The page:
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New-Democratic Revolution (1919-1949)
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The May 4th Movement of 1919 is regarded as the ideological origin of many important events in modern Chinese history. Its direct cause was the unequal treaties imposed on China after the First World War. Motivated by strong patriotism, students initiated the movement, and it further developed into a national protest movement involving people from all walks of life. It also marked the introduction into China of various new ideologies, among which the spread of Marxism-Leninism is worthy of special mention. Under the influence of Russia's October Revolution of 1917, 12 delegates, including Mao Zedong, representing communist groups in different places throughout the nation, held the First National Congress in Shanghai in 1921 to found the Communist Party of China (CPC).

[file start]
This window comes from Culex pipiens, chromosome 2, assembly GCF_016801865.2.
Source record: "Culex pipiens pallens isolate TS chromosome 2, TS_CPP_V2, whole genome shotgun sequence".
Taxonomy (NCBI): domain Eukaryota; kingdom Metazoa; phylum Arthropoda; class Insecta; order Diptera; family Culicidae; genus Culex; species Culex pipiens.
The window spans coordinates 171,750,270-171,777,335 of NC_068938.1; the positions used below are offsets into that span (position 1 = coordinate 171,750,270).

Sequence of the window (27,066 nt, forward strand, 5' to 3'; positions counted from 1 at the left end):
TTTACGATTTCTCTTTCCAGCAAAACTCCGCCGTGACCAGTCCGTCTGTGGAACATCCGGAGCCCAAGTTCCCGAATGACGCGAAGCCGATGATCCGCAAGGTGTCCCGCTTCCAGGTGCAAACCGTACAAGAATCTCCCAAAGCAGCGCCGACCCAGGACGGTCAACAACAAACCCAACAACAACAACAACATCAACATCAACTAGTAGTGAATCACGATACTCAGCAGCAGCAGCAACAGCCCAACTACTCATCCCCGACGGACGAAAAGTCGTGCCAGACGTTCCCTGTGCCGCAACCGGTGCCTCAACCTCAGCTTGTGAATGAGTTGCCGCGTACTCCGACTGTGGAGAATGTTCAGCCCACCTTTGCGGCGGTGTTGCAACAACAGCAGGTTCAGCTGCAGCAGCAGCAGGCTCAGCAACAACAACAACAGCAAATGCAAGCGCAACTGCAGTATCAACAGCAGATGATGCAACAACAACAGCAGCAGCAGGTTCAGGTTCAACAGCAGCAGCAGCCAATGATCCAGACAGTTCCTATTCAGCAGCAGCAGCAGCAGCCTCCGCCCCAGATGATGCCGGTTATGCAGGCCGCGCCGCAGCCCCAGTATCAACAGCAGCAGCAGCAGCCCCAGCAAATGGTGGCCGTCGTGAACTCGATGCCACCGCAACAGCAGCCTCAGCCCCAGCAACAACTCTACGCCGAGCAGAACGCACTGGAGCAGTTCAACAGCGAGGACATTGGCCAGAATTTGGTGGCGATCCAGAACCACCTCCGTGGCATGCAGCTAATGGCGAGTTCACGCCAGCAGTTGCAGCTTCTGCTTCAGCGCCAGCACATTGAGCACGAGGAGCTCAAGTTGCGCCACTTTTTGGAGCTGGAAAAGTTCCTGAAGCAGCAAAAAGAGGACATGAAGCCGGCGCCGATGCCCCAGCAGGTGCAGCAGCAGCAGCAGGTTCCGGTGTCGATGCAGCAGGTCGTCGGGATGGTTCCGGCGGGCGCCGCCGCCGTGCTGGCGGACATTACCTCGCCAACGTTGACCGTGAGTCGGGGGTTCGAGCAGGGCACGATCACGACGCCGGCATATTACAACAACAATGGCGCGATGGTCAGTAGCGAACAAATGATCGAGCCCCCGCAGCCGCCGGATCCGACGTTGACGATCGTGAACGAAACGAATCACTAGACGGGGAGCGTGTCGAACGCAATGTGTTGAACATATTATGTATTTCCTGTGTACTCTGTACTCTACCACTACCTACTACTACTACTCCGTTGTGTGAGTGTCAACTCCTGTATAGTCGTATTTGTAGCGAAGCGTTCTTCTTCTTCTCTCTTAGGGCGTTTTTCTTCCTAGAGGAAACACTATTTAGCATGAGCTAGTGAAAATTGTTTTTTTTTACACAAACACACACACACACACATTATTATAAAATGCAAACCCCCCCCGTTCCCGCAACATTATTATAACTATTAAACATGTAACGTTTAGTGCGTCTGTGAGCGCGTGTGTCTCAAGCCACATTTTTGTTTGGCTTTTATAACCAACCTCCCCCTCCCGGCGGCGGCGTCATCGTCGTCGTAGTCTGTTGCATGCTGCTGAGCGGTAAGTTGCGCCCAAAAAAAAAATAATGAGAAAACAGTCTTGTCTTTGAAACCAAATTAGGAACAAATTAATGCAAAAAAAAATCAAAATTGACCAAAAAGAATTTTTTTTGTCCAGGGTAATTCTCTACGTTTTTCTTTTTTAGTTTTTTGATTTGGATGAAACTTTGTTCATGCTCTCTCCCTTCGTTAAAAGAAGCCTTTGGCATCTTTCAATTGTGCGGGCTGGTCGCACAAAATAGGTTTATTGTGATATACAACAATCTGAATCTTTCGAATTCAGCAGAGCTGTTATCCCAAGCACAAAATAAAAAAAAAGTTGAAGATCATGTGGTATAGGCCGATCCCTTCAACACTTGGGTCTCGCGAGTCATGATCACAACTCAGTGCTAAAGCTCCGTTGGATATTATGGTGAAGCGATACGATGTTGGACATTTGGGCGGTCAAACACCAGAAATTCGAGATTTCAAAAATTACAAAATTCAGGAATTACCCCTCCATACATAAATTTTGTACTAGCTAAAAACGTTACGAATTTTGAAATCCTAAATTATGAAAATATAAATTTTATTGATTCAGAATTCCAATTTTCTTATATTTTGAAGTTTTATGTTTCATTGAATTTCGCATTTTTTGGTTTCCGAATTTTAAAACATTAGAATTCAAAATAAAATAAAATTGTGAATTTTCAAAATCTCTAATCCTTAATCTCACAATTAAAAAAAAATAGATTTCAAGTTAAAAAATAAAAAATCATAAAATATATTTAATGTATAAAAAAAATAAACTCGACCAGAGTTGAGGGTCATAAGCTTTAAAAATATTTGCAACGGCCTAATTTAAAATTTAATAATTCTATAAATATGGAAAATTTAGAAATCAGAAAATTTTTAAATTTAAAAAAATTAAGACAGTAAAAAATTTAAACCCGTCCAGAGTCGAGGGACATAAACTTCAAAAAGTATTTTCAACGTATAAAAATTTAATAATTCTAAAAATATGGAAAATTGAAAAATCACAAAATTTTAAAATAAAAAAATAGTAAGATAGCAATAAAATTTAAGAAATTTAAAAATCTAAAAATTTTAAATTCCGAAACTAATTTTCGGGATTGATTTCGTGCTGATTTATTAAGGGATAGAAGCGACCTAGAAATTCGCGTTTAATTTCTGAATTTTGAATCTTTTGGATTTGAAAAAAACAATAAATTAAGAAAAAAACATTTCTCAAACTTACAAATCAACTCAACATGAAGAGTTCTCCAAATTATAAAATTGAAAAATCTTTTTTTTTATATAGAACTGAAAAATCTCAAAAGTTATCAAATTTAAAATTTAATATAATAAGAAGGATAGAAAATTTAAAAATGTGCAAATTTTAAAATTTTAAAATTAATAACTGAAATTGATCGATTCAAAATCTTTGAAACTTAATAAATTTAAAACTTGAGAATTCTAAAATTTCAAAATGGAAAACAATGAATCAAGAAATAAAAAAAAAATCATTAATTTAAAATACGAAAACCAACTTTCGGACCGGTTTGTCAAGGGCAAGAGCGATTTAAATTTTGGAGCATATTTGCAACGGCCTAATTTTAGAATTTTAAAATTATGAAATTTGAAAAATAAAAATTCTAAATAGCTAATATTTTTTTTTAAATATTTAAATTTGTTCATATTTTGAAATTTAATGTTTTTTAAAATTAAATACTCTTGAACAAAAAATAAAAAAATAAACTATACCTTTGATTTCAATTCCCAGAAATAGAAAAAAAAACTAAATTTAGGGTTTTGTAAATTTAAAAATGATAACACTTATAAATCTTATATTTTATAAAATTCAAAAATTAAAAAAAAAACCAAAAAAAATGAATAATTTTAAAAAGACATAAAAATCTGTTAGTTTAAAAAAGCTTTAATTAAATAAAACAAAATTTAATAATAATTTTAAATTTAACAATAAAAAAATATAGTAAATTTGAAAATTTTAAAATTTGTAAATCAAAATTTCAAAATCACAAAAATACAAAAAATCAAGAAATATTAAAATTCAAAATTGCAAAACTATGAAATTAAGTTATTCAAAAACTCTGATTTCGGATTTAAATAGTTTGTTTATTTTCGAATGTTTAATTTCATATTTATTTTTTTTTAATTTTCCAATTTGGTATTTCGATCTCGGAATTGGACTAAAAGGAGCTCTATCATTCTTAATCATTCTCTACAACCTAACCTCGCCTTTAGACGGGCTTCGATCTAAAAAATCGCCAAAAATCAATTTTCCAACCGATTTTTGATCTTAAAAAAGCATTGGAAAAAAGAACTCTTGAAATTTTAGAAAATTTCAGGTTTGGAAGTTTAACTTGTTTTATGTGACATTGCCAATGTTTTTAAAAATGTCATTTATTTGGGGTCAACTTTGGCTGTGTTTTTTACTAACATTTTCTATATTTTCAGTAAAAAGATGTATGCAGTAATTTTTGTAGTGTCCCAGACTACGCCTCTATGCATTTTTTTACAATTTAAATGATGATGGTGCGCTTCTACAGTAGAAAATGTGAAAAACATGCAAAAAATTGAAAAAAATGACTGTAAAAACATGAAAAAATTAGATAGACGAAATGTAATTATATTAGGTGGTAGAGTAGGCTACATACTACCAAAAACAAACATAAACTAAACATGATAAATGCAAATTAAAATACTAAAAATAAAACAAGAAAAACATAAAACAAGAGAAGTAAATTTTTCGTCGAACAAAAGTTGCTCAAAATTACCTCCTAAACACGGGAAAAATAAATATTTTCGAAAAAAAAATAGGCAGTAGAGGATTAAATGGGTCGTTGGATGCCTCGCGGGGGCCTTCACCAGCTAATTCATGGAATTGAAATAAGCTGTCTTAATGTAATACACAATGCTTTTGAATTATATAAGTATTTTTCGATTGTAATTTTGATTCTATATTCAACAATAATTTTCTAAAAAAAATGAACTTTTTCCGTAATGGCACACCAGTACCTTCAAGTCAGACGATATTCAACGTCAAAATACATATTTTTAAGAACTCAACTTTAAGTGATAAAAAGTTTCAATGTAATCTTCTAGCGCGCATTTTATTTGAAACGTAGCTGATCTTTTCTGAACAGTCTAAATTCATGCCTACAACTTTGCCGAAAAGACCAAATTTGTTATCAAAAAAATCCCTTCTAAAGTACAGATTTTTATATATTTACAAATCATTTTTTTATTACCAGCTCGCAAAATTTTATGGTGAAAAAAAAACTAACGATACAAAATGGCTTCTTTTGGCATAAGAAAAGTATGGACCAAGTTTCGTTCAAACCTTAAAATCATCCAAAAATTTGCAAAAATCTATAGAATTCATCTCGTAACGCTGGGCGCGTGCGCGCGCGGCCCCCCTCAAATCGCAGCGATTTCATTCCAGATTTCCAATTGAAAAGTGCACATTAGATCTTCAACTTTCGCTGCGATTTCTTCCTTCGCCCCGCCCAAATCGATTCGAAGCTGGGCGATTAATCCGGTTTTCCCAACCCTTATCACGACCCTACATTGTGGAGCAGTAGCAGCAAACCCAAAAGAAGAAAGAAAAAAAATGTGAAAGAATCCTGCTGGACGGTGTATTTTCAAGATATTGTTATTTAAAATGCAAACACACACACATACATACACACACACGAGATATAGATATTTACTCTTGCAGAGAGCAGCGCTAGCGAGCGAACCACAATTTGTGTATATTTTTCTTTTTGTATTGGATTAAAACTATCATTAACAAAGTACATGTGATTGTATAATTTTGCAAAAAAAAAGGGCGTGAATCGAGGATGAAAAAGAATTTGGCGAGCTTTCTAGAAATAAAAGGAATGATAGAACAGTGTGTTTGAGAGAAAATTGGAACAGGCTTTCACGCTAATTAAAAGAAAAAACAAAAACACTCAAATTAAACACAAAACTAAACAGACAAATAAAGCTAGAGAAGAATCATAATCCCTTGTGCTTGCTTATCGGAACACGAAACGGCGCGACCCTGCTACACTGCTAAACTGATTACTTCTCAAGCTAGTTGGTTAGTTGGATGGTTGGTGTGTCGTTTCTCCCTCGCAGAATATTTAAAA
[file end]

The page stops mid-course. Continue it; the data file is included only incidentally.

The Chinese people led by the CPC underwent successively the Northern Expeditionary War (1924-27), the War of Agrarian Revolution (also known as "Ten-Year Civil War," 1927-37), the War of Resistance Against Japan (1937-45), and the War of Liberation (1946-49). Owing to the cooperation and joint resistance of the CPC and Kuomintang, the Japanese aggressors were defeated but shortly after the anti-Japanese war, the Kuomintang re-launched civil war. After the three-year War of Liberation led by the CPC, the Kuomintang government was finally overthrown in 1949.

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